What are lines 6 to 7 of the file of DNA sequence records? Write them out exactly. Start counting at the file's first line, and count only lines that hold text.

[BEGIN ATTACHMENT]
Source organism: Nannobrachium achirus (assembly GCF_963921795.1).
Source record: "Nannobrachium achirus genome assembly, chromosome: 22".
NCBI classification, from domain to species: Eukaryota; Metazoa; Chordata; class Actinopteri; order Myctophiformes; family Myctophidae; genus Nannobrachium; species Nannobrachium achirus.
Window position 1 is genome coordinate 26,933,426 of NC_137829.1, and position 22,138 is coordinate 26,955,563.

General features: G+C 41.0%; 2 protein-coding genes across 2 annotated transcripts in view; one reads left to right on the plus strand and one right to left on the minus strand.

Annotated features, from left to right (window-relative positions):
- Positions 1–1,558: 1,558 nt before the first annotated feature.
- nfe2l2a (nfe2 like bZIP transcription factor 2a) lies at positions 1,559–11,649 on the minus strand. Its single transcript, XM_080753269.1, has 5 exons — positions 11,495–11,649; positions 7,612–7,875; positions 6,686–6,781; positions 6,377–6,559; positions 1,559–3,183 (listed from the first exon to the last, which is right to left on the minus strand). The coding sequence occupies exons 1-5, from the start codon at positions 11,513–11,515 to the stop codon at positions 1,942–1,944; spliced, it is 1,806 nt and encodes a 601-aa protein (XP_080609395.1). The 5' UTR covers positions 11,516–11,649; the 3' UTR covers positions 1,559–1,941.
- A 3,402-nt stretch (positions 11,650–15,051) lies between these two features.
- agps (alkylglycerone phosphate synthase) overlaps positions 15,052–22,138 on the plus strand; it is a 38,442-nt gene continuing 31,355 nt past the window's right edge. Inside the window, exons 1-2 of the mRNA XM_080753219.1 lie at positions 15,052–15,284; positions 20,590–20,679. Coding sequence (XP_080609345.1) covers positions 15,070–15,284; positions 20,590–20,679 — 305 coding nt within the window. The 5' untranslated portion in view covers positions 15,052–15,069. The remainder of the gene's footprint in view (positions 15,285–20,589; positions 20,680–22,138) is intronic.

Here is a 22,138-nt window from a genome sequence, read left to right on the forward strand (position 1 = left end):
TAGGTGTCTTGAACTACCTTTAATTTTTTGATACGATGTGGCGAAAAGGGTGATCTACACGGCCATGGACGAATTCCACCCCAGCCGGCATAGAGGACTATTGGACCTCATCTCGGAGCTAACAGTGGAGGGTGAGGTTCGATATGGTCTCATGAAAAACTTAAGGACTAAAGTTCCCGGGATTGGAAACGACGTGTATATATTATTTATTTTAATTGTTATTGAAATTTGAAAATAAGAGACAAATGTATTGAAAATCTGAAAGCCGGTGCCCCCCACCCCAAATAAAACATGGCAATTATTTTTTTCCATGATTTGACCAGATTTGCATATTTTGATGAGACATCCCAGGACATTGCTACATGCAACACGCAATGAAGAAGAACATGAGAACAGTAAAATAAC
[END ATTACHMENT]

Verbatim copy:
Annotated features, from left to right (window-relative positions):
- Positions 1–1,558: 1,558 nt before the first annotated feature.